Gabrielino alumnus Roy Rosell presents his story about triumphing over his fear of public speaking during Gab Talks.
Gabrielino High School

Gab Talks: Passion matters

In 2012, Gabrielino alumnis Raymond Lam and Sharon Liu began Gab Talks, a week long event in which students and staff members were allowed to share their stories in the school’s theatre during lunch. This year, the tradition persisted on Feb. 26 to March 2, expanding to include members of the local community as well.

Seniors Jannelle Dang and Sydney Jung hosted the event, working alongside the Associated Student Body (ASB) to read through applications and pick a total of 10 speakers, two for each day. Reading the applications also allowed them to decide this year’s theme: “Passion matters”.

Modeled after the popular videos “Ted Talks, ” Gab Talks allows each speaker to present their story in a 15 minute time frame to a crowd of over 200 students. Speakers are encouraged to utilize props, powerpoints, or any other tool that allow them to highlight certain events in their tales.

Science teachers Kevin McClure and Thomas Velekei became the first to present their speech as a duo when they spoke about their everlasting friendship. Sharing pictures with the audience, they explained how they met and their interactions that led them to teaching at the same school almost 35 years later.

“I really wanted to do Gab Talks with [Kevin] because I thought it could teach students how to maintain strong bonds. It also helped humanize us teachers and showed the kids that we don’t actually live at school,” Velekei joked.

In a similar manner, alumnus Roy Rosell braved his fear when he took the stage to explain his journey in triumphing over public speaking. He revealed that throughout his high school and college years, he opted out of speaking in public no matter what the consequences until a situation forced him to stop, leading to the publication of his book, “Scared Speechless: My Crazy Journey to Mastering Fear.”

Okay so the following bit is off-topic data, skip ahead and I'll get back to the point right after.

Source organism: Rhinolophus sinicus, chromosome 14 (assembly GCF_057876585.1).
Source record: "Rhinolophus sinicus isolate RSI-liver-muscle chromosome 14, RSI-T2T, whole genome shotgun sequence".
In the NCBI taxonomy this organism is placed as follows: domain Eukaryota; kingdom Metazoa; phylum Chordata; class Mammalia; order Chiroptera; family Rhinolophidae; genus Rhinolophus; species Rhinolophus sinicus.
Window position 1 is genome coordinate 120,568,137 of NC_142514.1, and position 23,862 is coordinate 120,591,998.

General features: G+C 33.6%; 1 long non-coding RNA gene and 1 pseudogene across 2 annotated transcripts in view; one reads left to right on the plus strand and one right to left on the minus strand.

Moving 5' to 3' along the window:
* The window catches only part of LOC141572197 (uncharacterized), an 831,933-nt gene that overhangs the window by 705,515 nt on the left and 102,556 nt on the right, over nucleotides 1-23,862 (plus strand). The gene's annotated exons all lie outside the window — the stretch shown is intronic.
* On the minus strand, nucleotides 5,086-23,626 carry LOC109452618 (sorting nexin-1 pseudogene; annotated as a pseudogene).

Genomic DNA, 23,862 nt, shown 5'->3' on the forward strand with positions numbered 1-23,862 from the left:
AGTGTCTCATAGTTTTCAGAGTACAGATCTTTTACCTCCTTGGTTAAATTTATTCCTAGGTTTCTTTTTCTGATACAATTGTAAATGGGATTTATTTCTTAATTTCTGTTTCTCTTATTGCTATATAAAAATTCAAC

“I’ve suffered tremendously for most of my life with fear, doubt and hesitation, and I know many in the audience currently do as well,” explained Rosell. “I wanted the audience to know what it takes to defeat these barriers, so they don’t miss out on achieving wonderful things because of these restricting emotions.”

Other speakers included students Mariah Aragonez, Kaya Dang, Victoria Nea, and Winfred Wang, faculty members Marguerita Drew, Dave Cameron, and Sheila Mateo, as well as local police officer Martin Garcia. Through listening to their stories, students at Gabrielino were able to connect to members of the community in the form of shared experiences.

“The students watching get to see that other people are going through the same things that they do,” ASB advisor Yvonne Aparicio said. “This is so important because they need to know that everyone voices are heard.”

In the future, administration hopes to extend the duration of Gab Talks and expand the theme to encompass important issues such as mental health. The school’s lack of proper resources to deal with the inevitable aftermath of students’ reactions, as shown from previous years, prevents them from doing so as of now. However, steps have been taken to rectify this problem, starting with the employment of therapist Denise Faigao in late of last year.

What started as a simple speaking event has evolved into a creative outlet that students love and look forward to attending every year. With this program, administration seeks to not only cultivate a campus driven by diversity and compassion but also to gift the students with experiences that they will retain beyond high school.

To watch this year’s and previous year’s speakers at Gab Talks, go to https://www.youtube.com/user/ghseagletv/videos.

 

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